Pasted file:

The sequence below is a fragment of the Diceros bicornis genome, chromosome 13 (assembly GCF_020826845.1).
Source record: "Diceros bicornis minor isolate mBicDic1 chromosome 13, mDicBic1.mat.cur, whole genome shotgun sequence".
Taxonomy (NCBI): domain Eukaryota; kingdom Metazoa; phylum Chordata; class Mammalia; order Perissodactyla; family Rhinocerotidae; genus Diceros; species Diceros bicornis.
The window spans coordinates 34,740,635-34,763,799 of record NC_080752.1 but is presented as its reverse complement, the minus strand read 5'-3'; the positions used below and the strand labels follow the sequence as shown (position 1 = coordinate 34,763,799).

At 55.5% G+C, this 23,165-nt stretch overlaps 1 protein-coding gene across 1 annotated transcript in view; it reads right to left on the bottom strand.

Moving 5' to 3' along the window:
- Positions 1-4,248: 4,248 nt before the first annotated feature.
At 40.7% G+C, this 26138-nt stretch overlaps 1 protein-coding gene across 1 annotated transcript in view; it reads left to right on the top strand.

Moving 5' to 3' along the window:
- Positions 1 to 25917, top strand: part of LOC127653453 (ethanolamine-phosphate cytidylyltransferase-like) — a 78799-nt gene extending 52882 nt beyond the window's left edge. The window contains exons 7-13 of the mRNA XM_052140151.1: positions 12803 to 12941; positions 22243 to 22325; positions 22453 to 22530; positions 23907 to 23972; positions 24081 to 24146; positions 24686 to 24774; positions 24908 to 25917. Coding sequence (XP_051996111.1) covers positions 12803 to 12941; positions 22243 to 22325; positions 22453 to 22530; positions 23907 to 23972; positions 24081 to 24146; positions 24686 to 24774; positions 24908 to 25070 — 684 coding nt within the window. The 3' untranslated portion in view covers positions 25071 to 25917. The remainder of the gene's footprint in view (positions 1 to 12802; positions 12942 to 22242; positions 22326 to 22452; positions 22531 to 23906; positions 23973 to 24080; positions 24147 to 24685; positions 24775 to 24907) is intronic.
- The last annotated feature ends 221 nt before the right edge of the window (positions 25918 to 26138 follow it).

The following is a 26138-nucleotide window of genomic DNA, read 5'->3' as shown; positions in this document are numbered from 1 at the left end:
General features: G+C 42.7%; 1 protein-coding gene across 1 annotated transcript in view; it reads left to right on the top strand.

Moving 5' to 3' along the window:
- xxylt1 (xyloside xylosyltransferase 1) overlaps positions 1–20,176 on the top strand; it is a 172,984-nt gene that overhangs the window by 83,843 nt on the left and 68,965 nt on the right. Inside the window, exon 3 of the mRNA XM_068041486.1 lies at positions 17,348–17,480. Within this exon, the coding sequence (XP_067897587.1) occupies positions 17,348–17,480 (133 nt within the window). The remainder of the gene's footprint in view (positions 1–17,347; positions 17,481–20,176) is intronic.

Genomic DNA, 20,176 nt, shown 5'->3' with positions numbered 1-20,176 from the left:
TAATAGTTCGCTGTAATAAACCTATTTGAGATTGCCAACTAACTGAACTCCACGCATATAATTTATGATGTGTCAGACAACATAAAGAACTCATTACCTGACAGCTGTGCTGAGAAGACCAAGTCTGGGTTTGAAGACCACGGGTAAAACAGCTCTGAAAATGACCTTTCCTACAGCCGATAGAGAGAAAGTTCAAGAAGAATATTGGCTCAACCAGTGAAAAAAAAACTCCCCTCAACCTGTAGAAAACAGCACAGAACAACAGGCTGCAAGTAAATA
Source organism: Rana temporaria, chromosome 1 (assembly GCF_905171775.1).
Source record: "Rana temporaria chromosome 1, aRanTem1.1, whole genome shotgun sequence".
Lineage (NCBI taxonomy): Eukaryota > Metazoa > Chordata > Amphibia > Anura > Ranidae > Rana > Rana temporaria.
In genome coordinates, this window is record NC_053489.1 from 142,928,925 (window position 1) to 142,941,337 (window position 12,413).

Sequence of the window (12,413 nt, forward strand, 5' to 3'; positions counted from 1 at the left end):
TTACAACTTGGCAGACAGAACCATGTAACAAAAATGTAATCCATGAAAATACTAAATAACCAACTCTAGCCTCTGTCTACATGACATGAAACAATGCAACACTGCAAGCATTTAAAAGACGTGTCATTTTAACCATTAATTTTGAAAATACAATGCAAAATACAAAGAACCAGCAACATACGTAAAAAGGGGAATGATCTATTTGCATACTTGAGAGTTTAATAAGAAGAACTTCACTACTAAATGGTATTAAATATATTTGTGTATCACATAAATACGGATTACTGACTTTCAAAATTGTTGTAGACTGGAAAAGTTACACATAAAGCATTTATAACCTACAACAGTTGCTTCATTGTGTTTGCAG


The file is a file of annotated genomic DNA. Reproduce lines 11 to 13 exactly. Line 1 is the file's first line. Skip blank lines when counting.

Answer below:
- The last annotated feature ends 221 nt before the right edge of the window (positions 25918 to 26138 follow it).

The following is a 26138-nucleotide window of genomic DNA, read 5'->3' as shown; positions in this document are numbered from 1 at the left end:
General features: G+C 42.7%; 1 protein-coding gene across 1 annotated transcript in view; it reads left to right on the top strand.